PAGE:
Apple files patent for digital wallet service that pays users to view advertisementsAn interesting Apple patent application discovered on Thursday describes a hybrid digital wallet and billing service that issues credits and tokens to users, which can then be exchanged for real world goods or services like a cellular phone bill.
The invention, published by the U.S. Patent and Trademark Office, carries the innocuous title "Method and system for managing credits via a mobile device," but is really a wide-ranging virtual currency solution that covers cell bill payments, tangible goods purchases, peer-to-peer money transfer, and more.
As seen in the patent's abstract, a so-called "digital wallet" is central to the system's functionality, with credits having monetary value being delivered and stored on a mobile device. These credits are tied to an account, or billing system, that keeps track of how the virtual currency is being used.
The patent discusses a bill payment system in which credits can be added to an account on a pre- or post-paid schedule, with the total being depleted over time based on usage for the former, or accounted for after a set time period in the latter.
In one embodiment, the billing system measures and compares usage of the service with a free or subsidized balance allotted to each user. Interestingly, the language notes that instead of sending invoices for said services to the user, this method allows for advertisers to be billed directly.
From the patent description:
Other techniques to provide subsidized or free telephone services to the users are also envisioned. For subsidized telephone services, the users may be responsible for a portion of their usage and thus they would be interested in eliminating unnecessary use of such telephone services.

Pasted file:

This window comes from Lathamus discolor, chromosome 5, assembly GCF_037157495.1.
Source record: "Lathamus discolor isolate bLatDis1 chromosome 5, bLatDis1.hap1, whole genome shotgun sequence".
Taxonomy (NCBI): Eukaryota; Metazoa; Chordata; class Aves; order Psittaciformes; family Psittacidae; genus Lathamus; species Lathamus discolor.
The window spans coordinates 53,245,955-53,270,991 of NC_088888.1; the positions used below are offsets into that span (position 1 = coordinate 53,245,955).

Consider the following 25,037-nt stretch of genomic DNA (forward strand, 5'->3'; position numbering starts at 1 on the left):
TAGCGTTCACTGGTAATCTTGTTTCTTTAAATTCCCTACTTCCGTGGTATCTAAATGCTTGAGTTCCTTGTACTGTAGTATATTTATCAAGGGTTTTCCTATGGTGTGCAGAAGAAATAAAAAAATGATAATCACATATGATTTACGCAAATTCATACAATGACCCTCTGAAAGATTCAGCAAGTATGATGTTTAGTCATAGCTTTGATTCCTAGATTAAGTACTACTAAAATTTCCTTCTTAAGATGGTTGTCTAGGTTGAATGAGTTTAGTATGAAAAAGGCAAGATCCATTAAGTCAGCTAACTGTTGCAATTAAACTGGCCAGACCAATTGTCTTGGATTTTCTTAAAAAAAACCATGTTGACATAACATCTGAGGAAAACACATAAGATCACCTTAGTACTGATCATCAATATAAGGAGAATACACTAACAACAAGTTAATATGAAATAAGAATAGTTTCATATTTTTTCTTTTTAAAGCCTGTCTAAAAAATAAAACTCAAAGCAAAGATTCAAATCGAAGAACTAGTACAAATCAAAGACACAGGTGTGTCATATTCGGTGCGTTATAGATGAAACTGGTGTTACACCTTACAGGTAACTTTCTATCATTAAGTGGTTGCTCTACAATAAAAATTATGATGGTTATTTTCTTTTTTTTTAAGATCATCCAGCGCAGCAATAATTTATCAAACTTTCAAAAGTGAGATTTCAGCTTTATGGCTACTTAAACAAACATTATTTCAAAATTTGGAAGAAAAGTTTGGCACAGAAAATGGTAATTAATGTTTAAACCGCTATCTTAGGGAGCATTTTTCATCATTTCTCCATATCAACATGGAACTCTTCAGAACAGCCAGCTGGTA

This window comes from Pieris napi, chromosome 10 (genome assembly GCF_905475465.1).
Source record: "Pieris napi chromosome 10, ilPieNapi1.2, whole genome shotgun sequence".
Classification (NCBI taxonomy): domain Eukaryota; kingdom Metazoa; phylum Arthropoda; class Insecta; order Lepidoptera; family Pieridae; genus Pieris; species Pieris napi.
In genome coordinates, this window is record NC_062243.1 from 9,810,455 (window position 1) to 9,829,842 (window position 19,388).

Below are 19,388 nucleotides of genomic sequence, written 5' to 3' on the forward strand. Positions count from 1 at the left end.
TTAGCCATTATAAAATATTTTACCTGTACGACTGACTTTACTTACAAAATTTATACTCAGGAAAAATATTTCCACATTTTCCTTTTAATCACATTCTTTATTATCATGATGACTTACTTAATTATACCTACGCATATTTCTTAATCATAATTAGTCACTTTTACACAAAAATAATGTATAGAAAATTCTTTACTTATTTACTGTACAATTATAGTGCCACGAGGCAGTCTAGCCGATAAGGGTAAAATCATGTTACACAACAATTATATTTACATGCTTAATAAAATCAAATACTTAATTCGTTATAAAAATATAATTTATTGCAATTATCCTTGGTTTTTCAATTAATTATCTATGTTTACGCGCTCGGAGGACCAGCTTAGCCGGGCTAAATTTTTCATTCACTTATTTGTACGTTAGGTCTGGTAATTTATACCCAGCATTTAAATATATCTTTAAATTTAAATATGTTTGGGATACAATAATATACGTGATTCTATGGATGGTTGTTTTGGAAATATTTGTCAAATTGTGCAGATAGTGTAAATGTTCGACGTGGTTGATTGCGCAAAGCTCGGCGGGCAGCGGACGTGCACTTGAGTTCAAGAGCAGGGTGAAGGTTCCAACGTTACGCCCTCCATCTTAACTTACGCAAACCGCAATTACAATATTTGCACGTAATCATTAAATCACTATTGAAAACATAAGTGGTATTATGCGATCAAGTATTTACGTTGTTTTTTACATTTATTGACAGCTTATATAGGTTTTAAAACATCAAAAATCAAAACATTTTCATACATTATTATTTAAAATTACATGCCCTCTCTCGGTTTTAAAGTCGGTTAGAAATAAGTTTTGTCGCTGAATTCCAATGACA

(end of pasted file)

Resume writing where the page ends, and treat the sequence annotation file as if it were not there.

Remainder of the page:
Since the billing system is coupled to the communication network on which a credit carrying mobile device is operating, it can monitor usage patterns in real time. Thus, as a branch of this system, advertisements can be delivered to a plurality of mobile devices via messaging service or other wireless data service.
In another embodiment, "tokens" are distributed to users from various providers, such as an advertiser, which can then be used to offset a portion of a wireless service bill. Issuers can also send vouchers, coupons and the like via a generated code that is transferred through the digital wallet service server and/or the billing system.
While the tokens and coupons may remain in the digital domain when applied to cell bills, the code generation allows users to purchase real world items via point of sale terminals. Much like the current implementation of Apple's Passbook, these coupons can be stored on a mobile device to be traded for goods at a later date. In addition, the invention allows for lines of credit to be created, as well as a provision for connecting with bank accounts.
Finally, one embodiment allows for the token provider to be another subscriber. Friends or family can text or otherwise send tokens to a user's mobile device or, alternatively, the user may request credit from the provider.
Such a solution would be a boon for cellular carriers in developing nations, where subscribers are keen to buy smartphones like Apple's iPhone, but may not be able to afford the device or necessary data service. Apple is already making aggressive pricing moves in such countries, and recently found success in India as sales jumped 400 percent over a four month period.
Also interesting is the origin of Thursday's patent application, which was first filed for in Great Britain in 2008 before being terminated and reassigned to Apple. As listed on the USPTO's website, the inventors, Janne Aaltonen and Sami Saru, are both tied to a Finnish IP management and creation company called CVON Innovations. Not much is known about the firm, though a quick search shows it has been active in since 2008. Apple has been assigned at least one other patent from CVON regarding an advertisement delivery system for mobile devices.